Raised spot varnish is a clear varnish that can be applied to your printing project in specific areas. After the varnish is applied during the printing process, it’s cured using a UV light. This option adds not only adds a shine when it catches the light but also a raised texture, drawing attention to a particular part of your design. It’s a creative way to add depth and contrast with different levels of sheen and texture. And because raised spot varnish is clear, it can be applied anywhere on the printed piece without impacting the readability of any text underneath it. 

Wondering when to incorporate raised spot varnish into your project? Here are some suggestions.


Do use raised spot varnish:

  • To emphasize the most critical part of your design, whether that’s text or a visual you want to stand out. 
  • To protect against fingerprints and scuffing.
  • To make the colors in images pop with extra shine.
  • To add a secret message, a hidden logo, or even a contrasting pattern that will only be visible when it catches the light.





Don’t use raised spot varnish:

  • Anywhere you want to be able to write.
  • For large pieces kept at a distance where the coating won’t be visible or felt, like banners, or posters.




Raised Spot Varnish versus Other Printing Techniques


Because raised spot varnish adds a raised element to your piece, it’s important to distinguish between this and other techniques that add a raised component.  With embossing, paper is squeezed between two molds, or dies, to create a raised impression on the paper. The process uses no ink, and the impression is visible from the backside. Raised spot varnish gives the impression that some aspects of your design are raised without leaving any trace on the reverse side. Thermography is a specialized alternative to embossing. Offset printing ink is combined with a powdered resin that is then baked, causing the resin to rise. In general, thermography is applied to all printed elements, while you can be very specific with where you want to apply a raised spot varnish.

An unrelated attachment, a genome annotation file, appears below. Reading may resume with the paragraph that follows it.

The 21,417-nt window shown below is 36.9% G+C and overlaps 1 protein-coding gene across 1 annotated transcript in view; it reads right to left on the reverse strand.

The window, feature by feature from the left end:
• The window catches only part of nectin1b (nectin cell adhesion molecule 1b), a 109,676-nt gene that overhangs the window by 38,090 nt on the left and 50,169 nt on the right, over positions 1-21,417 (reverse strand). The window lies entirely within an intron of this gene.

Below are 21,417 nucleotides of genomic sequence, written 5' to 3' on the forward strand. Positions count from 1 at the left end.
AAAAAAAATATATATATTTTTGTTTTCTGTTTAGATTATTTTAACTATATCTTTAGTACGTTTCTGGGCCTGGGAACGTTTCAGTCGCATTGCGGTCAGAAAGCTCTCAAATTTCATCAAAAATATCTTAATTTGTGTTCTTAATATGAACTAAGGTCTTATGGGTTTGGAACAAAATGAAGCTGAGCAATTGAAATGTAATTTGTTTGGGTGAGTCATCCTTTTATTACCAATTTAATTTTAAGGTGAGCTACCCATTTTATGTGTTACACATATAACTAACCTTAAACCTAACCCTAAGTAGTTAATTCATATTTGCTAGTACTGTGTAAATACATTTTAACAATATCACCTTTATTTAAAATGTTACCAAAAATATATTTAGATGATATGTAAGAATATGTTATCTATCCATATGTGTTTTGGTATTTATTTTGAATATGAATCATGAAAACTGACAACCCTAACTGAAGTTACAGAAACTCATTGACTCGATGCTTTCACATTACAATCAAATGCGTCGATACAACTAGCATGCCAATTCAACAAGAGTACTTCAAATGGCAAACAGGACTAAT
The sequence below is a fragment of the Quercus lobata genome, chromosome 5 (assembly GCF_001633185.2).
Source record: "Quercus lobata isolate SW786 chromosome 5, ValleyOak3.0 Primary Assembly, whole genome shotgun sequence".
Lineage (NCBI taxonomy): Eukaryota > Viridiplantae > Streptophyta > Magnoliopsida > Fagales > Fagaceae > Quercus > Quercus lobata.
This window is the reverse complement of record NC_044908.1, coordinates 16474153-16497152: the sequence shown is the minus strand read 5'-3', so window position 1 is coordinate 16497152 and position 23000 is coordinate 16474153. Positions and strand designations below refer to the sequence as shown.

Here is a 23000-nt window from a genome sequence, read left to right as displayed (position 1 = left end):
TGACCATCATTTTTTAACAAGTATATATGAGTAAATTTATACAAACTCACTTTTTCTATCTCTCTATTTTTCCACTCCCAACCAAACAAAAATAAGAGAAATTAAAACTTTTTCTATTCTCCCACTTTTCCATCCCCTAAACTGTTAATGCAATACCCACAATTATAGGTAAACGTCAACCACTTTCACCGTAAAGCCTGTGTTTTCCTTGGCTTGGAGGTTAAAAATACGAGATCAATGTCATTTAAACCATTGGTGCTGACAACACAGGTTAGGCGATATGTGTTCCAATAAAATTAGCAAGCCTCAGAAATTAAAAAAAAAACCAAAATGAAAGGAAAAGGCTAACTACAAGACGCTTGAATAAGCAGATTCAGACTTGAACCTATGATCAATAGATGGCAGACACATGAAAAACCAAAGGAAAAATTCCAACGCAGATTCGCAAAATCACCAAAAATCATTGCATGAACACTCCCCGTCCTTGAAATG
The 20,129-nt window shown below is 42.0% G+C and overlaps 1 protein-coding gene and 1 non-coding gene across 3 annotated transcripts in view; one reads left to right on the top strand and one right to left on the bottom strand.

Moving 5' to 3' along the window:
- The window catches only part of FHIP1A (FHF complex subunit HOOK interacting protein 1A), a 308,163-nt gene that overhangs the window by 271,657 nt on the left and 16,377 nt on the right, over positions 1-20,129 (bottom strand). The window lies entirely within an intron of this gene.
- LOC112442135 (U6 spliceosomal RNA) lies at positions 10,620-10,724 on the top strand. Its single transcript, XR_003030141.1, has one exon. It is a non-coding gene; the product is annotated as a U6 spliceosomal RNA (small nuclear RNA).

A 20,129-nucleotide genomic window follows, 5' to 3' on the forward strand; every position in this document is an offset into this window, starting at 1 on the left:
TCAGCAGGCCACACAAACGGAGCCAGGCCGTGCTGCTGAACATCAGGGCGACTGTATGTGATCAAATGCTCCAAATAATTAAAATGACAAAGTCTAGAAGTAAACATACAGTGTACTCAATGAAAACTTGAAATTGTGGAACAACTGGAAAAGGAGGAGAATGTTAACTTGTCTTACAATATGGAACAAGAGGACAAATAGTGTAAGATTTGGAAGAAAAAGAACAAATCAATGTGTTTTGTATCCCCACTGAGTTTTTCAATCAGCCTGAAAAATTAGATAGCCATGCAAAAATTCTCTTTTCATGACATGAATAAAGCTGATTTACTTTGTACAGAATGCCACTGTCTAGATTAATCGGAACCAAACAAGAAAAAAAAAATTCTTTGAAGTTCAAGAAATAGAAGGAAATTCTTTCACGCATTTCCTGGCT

Thermography is also not recommended to be used on a fold or bleed as it would crack when folded or cut. Raised printing is not only visual, no matter what technique you use. It adds a whole new dimension. But raised spot varnishes, in particular, help seal in the vividness of the color and can add a glossy look or a highly reflective shine. 

Chances are, you’ve seen a raised spot varnish used on book covers and packaging. What projects do you have that would be elevated by incorporating this technique?

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